What Is Insomnia?
Insomnia — difficulty falling, staying asleep or waking too early and not being able to get back to sleep – is one of the most common sleep problems. More than half (54 percent) of Americans said they experience at least one symptom of insomnia at least a few nights a week. Additionally, one in five adults experienced difficulty falling asleep, and one in three reported waking too often during the night at least a few nights a week.
Insomnia has many causes and may be a symptom of some underlying problem. Healthcare professionals find it useful to categorize insomnia by duration of the symptoms:
Transient insomnia — lasts no more than a few nights and is usually triggered by short-term stress (e.g., a job interview), excitement or changes in sleep schedule or environment.
Short-term insomnia — lasts no more than a few weeks and is usually associated with ongoing stressful events (e.g., divorce or moving to a new city), psychological trauma or illness. It is common for episodes to recur.
Long-term or chronic insomnia — lasts more than a month, with poor sleep occurring every night, most nights or several nights per month. There may be underlying behavioral, medical or psychiatric problems, such as depression.
What Are the Effects of Sleep Loss?
A lack of restful sleep can negatively impact an individual’s waking hours. Lost sleep can result in a reduced ability to concentrate, excessive daytime sleepiness, and irritability. While not all sleep loss is attributable to insomnia, sleep deprivation can impair the ability to perform both physical and mental tasks.
There’s more to chronic insomnia than feeling drowsy in the morning. It can actually impair your functioning by causing a decreased ability to concentrate, memory loss, fatigue, and diminished motivation. It can also impair your coordination and motor functioning, and lead to an increased risk of accidents when you’re driving or even just walking. Evidence also suggests that insomnia is associated with many other serious medical conditions, and may increase the risk of developing certain psychiatric disorders, particularly depression and anxiety.
Chronic insomnia may impair your normal functioning in a number of ways, causing both cognitive and physical problems. Research has shown that insomnia can decrease your memory function, motivation and concentration, as well as cause fatigue. Chronic insomnia may also increase your risk of accidents, such as driving accidents or falls. Additionally, insomnia is associated with a number of other medical conditions, and may even increase the risk of developing certain psychiatric disorders, particularly depression and anxiety.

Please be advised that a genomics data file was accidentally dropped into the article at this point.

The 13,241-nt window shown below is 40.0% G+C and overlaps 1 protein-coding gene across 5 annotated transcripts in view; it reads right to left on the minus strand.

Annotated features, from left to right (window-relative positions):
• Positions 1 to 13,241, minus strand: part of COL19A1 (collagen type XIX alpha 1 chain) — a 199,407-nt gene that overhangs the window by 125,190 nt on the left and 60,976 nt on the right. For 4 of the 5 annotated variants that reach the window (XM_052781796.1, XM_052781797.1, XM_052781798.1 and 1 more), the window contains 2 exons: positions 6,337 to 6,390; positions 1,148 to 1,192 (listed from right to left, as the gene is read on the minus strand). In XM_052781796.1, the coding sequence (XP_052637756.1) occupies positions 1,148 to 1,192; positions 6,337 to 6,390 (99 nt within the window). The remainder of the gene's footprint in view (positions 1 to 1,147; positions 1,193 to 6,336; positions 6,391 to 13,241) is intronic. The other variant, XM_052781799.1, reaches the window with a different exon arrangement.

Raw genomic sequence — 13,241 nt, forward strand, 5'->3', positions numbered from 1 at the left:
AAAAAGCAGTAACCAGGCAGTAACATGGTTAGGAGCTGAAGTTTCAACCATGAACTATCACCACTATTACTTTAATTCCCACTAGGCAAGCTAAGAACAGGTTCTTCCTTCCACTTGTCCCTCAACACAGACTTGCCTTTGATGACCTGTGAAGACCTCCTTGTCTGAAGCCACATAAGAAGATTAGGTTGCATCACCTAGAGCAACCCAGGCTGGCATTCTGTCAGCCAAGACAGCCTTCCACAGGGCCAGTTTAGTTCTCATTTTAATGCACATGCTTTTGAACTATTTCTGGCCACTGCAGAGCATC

What Are Some of the Causes of Insomnia?
Lifestyle factors — Many behaviors can create or worsen sleeping problems. Smoking and drinking caffeinated beverages, for example, interfere with sleep because they involve intake of stimulants such as nicotine and caffeine, which promote wakefulness. Alcohol intake close to bedtime may also result in disruption of normal sleep patterns. Other lifestyle factors that can contribute to poor sleep include physical activity too close to bedtime and erratic sleep schedules. For example, shift workers often find sleep particularly challenging because they have to sleep during daylight hours when biological rhythms encourage wakefulness.
Environmental factors — Noise, such as that from passing traffic, airplanes or a neighbor’s television, can disturb sleep. Too much light or a sleeping environment that is too hot or too cold also can interfere with sleep.
Medical factors — Kidney disease, heart failure, asthma and Parkinson’s disease can impair healthy sleep. Conditions that cause pain or discomfort, such as arthritis, can also make it difficult to sleep well.
Psychological/psychiatric factors — Most sleep experts consider stress to be the most common cause of short-term sleeping difficulties. School- or job-related pressures, family or marriage problems, or a serious illness or death in the family are common triggers. Insomnia can be a component of depression.
When Do You Need to Seek Help?
If you have been experiencing symptoms of insomnia for more than a week, or if sleep problems begin to interfere with your daily life, then it is important to seek professional advice. A healthcare professional can evaluate general health for underlying conditions or behaviors that may be at the root of sleeplessness. Following are some methods to help manage symptoms of insomnia: lifestyle changes such as avoiding caffeine before bed and exercising regularly but not close to bed time, and improved sleep hygiene, like sleeping in a cool, dark room. Additionally, there are multiple treatment options available including medication and behavioral therapy. Some medicines may be more effective in helping you fall asleep initially, whereas others may be better to prevent you from waking up frequently during the night. Your healthcare professional can determine which treatment is right for you.